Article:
Meridional overturning circulation conveys fast acidification to the deep Atlantic Ocean
|Author(s)||Perez Fiz F1, Fontela Marcos1, Garcia-Ibanez Maria Isabel1, Mercier Herle2, Velo Anton1, Lherminier Pascale3, Zunino Patricia2, de La Paz Mercedes1, Alonso-Perez Fernando1, Guallart Elisa E.1, Padin Xose A.1|
|Affiliation(s)||1 : CSIC, IIM, Calle Eduardo Cabello 6, Vigo 36208, Spain.
2 : Univ Brest, CNRS,Ifremer, Inst Rech Dev, LOPS,Ctr Ifremer Bretagne, F-29280 Plouzane, France.
|Source||Nature (0028-0836) (Nature Publishing Group), 2018-02 , Vol. 554 , N. 7693 , P. 515-518|
|WOS© Times Cited||53|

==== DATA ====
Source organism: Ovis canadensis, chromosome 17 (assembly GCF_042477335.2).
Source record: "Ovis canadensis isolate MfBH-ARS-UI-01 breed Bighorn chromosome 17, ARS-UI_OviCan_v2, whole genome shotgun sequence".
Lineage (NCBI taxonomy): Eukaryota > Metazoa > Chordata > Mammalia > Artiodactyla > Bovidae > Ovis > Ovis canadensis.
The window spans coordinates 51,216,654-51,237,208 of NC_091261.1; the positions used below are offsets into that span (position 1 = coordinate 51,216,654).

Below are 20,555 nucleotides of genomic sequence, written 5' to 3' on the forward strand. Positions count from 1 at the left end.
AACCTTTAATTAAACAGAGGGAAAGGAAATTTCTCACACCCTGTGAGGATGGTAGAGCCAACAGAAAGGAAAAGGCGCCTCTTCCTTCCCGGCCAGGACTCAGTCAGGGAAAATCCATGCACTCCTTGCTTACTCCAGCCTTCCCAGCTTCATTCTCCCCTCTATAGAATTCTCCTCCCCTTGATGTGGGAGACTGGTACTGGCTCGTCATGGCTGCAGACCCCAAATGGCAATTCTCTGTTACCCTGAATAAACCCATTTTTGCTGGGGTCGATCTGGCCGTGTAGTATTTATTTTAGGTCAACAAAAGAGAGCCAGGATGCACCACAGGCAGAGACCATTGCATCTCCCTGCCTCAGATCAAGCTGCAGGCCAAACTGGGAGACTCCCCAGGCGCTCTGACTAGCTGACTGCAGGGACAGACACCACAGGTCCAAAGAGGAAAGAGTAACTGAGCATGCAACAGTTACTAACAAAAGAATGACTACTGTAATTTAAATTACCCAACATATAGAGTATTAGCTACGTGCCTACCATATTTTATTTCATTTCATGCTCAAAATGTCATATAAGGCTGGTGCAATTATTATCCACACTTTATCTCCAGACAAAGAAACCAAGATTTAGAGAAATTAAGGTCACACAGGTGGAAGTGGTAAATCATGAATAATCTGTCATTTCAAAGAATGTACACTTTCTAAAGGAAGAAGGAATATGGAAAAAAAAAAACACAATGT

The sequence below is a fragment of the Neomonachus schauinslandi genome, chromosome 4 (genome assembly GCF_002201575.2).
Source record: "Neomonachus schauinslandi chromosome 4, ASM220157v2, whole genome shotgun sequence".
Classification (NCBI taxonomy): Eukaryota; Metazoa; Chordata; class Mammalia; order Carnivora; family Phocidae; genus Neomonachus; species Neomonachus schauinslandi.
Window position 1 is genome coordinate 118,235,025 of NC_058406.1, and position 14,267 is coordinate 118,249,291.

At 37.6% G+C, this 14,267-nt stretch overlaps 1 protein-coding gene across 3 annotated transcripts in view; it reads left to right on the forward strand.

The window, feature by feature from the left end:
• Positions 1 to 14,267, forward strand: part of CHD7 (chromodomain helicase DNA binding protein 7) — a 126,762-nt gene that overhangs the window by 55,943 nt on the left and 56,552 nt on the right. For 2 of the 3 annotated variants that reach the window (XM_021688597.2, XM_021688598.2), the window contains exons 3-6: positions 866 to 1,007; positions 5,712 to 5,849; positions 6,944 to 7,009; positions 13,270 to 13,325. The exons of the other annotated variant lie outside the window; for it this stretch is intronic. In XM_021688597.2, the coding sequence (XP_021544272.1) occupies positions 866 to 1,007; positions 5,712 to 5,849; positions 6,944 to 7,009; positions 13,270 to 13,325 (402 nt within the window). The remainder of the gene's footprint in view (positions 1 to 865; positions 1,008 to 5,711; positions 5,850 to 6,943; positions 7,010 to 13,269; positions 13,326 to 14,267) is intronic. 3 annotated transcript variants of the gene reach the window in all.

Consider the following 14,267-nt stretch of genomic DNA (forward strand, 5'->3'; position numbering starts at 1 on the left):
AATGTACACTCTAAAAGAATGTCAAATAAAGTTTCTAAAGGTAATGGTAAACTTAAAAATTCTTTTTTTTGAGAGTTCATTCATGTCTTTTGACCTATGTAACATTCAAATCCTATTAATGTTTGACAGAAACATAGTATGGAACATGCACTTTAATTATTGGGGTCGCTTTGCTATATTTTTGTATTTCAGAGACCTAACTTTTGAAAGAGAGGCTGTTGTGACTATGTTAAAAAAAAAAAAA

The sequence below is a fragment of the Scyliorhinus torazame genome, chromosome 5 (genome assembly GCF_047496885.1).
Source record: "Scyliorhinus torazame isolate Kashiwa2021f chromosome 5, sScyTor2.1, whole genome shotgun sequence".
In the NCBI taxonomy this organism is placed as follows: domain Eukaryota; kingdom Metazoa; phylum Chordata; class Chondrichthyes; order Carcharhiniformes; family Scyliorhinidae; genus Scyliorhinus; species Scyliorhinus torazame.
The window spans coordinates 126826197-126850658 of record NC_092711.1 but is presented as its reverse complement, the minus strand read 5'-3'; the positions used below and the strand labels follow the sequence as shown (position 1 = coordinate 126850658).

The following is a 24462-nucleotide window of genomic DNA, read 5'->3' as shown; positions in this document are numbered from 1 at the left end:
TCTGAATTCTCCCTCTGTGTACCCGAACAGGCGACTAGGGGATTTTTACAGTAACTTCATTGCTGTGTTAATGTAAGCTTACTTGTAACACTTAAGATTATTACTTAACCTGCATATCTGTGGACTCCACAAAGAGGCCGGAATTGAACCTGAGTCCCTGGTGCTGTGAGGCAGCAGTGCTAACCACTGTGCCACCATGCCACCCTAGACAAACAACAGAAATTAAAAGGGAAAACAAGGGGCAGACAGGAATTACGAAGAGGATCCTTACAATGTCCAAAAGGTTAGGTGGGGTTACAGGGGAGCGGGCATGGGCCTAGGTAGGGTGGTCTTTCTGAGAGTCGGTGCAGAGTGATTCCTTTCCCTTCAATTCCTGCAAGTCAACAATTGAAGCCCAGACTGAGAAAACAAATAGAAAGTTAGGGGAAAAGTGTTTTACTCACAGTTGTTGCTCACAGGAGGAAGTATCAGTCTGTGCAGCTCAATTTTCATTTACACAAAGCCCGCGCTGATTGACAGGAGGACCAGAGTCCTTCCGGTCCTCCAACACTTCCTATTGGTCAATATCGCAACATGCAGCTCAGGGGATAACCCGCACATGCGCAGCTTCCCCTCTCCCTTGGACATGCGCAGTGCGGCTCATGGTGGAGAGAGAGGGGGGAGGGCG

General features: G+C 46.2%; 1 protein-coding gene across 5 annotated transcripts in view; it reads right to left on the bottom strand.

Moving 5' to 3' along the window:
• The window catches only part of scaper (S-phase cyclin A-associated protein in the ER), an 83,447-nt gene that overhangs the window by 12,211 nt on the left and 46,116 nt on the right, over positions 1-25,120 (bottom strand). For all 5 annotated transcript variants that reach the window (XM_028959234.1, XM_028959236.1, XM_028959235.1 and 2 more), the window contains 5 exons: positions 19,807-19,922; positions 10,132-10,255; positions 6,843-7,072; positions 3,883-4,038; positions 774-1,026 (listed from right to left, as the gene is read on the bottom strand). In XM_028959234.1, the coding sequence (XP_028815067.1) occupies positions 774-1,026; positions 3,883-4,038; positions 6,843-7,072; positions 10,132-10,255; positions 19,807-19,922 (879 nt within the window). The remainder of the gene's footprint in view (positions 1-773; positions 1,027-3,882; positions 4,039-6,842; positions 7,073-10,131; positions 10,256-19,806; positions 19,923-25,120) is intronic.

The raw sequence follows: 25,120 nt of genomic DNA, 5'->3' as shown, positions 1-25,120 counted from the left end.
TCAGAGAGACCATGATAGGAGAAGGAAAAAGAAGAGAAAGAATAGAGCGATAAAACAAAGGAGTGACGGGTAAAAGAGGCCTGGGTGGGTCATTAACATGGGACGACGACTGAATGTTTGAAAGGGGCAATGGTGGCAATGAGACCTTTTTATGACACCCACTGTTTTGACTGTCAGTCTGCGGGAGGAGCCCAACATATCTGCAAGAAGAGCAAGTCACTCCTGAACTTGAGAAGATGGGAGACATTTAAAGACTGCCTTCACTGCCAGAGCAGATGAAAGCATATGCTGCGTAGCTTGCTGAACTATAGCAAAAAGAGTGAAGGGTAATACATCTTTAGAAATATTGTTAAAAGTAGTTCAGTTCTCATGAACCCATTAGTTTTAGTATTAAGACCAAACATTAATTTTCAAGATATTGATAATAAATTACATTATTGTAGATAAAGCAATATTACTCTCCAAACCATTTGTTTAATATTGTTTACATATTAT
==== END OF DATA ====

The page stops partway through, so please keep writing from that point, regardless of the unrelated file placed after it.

Since the Industrial Revolution, the North Atlantic Ocean has been accumulating anthropogenic carbon dioxide (CO2) and experiencing ocean acidification1, that is, an increase in the concentration of hydrogen ions (a reduction in pH) and a reduction in the concentration of carbonate ions. The latter causes the ‘aragonite saturation horizon’—below which waters are undersaturated with respect to a particular calcium carbonate, aragonite—to move to shallower depths (to shoal), exposing corals to corrosive waters2,3. Here we use a database analysis to show that the present rate of supply of acidified waters to the deep Atlantic could cause the aragonite saturation horizon to shoal by 1,000–1,700 metres in the subpolar North Atlantic within the next three decades. We find that, during 1991–2016, a decrease in the concentration of carbonate ions in the Irminger Sea caused the aragonite saturation horizon to shoal by about 10–15 metres per year, and the volume of aragonite-saturated waters to reduce concomitantly. Our determination of the transport of the excess of carbonate over aragonite saturation (xc[CO32−])—an indicator of the availability of aragonite to organisms—by the Atlantic meridional overturning circulation shows that the present-day transport of carbonate ions towards the deep ocean is about 44 per cent lower than it was in preindustrial times. We infer that a doubling of atmospheric anthropogenic CO2 levels—which could occur within three decades according to a ‘business-as-usual scenario’ for climate change4—could reduce the transport of xc[CO32−] by 64–79 per cent of that in preindustrial times, which could severely endanger cold-water coral habitats. The Atlantic meridional overturning circulation would also export this acidified deep water southwards, spreading corrosive waters to the world ocean.